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PDF Files Weaponized to Deliver Multiple Ransomware Variants | #hacking | #cybersecurity | #infosec | #comptia | #pentest | #ransomware

PDF files are commonly used for their versatility, making them a prime target for malware delivery because they can embed malicious scripts or links. 

Their widespread use and trusted reputation make users more susceptible to opening infected PDFs without knowledge or intent.


Cybersecurity analysts at AhnLab Security Emergency Response Center (ASEC) have discovered that hackers are actively using PDF files as a delivery method for various ransomware variants.

The hackers distributed weaponized PDF files that contained malicious URLs.

Hackers Weaponize PDF Files

A malicious URL can be accessed by clicking on buttons in PDFs. The presented screen prompts users, and clicking on the red buttons takes them to a certain URL.

Malicious PDF (Source – ASEC)

Here below, we have mentioned the URL:-

  • hxxps://fancli[.]com/21czb7

The link redirects to a URL with a blue download button. After downloading an encrypted file, users are redirected to a page where the decryption password is revealed.

Redirected page (Source – ASEC)

Here below, we have mentioned the redirected URL:-

  • hxxps://pimlm[.]com/c138f0d7e1c8a70876e510fcbb478805FEw1MBufh9gLOVv4erOokBCFouvPxBIEeH3DBT3gv3

After downloading, the page prompts users to decompress the encrypted file with the password ‘1234.’ Upon decompression of ‘Setup.7z,’ users find the executable file, “File.exe.”


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Executing File.exe as administrator changes the registry and uses browser login credentials to collect IP and location data. After that, further malware is downloaded to the designated location:-

  • C:\Users\%USERNAME%\Pictures
  • C:\Users\%USERNAME%\Pictures\Minor Policy

Here below, we have mentioned the contents of the downloaded malware:-

Execution flow

A few of the downloaded files had hidden and system properties set. The flow starts from a PDF with a malicious URL, leading to the download and execution of various malware types.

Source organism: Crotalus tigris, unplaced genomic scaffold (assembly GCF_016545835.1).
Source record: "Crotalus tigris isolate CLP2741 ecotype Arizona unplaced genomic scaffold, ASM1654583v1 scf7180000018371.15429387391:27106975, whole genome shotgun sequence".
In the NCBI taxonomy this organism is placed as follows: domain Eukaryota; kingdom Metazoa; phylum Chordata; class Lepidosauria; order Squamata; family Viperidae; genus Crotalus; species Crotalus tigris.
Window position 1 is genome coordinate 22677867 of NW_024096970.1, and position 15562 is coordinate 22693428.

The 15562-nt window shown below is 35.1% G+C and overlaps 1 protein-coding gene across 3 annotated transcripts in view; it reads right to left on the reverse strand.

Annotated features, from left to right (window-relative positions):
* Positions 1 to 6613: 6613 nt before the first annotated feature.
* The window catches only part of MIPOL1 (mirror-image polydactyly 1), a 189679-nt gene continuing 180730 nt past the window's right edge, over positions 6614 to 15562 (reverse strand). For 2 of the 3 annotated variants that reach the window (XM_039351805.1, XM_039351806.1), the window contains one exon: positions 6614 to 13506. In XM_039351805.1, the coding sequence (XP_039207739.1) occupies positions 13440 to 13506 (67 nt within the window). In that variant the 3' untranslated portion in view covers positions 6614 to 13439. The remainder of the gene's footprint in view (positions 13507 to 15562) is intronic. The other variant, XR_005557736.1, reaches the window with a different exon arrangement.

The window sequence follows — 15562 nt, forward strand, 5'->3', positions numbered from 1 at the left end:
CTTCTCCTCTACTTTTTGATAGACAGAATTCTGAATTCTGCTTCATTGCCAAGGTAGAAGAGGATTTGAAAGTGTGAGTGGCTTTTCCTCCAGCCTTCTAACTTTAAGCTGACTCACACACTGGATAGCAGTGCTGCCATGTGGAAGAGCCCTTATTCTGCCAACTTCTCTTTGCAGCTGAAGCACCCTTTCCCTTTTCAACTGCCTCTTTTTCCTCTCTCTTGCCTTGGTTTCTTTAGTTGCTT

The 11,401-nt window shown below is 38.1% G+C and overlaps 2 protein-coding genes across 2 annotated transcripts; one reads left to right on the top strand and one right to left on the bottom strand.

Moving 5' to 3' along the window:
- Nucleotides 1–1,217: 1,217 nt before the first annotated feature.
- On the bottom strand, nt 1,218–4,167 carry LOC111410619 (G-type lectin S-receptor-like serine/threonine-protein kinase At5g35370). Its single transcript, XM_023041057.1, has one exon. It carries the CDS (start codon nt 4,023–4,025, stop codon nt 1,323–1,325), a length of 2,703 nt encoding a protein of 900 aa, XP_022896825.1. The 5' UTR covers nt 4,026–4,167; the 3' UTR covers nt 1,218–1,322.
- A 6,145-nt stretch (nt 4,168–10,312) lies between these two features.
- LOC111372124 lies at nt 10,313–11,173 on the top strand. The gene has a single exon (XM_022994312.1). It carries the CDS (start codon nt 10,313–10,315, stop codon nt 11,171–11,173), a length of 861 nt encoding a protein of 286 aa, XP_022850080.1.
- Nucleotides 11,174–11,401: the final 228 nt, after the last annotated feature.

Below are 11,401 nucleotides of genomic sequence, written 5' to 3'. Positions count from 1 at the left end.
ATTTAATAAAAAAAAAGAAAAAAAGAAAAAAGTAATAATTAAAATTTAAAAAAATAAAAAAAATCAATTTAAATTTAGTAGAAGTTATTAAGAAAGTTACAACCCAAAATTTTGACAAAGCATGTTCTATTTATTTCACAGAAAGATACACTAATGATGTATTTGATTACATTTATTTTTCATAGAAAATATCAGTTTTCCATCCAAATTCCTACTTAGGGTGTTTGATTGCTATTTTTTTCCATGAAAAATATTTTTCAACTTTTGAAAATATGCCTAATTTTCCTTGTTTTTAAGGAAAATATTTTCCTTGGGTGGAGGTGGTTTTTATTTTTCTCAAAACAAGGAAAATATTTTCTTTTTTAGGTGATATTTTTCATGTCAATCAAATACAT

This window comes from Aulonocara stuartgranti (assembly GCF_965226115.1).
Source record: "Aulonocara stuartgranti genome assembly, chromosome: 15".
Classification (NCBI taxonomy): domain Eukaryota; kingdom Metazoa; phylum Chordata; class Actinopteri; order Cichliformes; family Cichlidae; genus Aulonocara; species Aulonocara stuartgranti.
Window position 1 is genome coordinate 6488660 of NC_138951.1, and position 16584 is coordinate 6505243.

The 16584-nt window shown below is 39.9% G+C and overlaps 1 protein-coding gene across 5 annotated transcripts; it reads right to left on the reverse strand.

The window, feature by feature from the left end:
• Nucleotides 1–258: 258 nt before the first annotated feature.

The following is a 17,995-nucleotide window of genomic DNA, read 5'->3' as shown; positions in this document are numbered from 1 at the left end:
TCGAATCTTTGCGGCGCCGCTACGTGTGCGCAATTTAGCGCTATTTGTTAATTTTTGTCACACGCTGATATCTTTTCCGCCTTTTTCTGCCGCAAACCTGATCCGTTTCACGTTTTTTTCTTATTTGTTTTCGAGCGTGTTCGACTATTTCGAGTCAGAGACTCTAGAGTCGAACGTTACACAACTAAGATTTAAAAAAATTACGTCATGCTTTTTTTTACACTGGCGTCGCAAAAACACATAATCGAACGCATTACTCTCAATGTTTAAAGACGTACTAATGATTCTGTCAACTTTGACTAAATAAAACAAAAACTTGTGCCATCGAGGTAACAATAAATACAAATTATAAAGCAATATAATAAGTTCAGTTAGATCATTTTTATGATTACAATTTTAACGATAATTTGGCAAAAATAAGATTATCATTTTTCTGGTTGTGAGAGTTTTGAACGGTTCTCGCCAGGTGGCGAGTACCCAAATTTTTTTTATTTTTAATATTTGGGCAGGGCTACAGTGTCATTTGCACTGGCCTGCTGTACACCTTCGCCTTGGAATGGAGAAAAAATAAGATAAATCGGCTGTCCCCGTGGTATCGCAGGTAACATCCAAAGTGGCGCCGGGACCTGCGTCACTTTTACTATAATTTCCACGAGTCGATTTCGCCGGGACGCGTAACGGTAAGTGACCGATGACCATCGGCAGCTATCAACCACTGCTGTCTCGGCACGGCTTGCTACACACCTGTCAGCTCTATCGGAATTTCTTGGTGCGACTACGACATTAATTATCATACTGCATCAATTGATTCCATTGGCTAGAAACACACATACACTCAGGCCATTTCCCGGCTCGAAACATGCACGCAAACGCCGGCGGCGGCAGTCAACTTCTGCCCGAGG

Malware distribution (Source – ASEC)

The malicious file, “bus50.exe” from the following location is an SFX file containing a CAB file, and executing the SFX file creates malicious files in the ‘IXP000.TMP’ folder:-

  • hxxp://109.107.182[.]2/race/bus50.exe

SFX files that come after one another create directories that contain more and more data, totaling-

  • 6 SFX files
  • 7 additional malware
Execution flow (Source – ASEC)

As a recommendation, researchers urged to avoid downloading cracks and illegal programs and not only that, even during the execution of files, make sure to exercise strong caution.


Hash (MD5)

  • d97fbf9d6dd509c78308731b0e57875a (PDF)
  • 9ce00f95fb670723dd104c417f486f81 (File.exe)
  • 3837ff5bfbee187415c131cdbf97326b (SFX)
  • 7e88670e893f284a13a2d88af7295317 (RedLine)

Download URLs

  • hxxps://vk[.]com/doc493219498_672808805?hash=WbT8ERQ6JqZtcpYqYQ1dqT20VUT6H55UBeZPohjBEcL&dl=OZT9YtCLo5wh0Asz409V6q2waoA5QzfpbHWRNw1XuN4&api=1&no_preview=1
  • hxxp://171.22.28[.]226/download/Services.exe
  • hxxp://109.107.182[.]2/race/bus50.exe
  • hxxp://albertwashington[.]icu/timeSync.exe
  • hxxps://experiment[.]pw/setup294.exe
  • hxxps://sun6-22.userapi[.]com/c909518/u493219498/docs/d15/e2be9421af16/crypted.bmp?extra=B1RdO-HpjVMqjnLdErJKOdzrctd5D25TIZ1ZrBNdsU03rpLayqZ7hZElCroMxCocAIAu5NtmHqMC_mi0SftWWlSiCt45Em-FJQwMgKimJjxdYqtQzgUWp3F9Fo0vrbdrH_15KJlju51Y3LM

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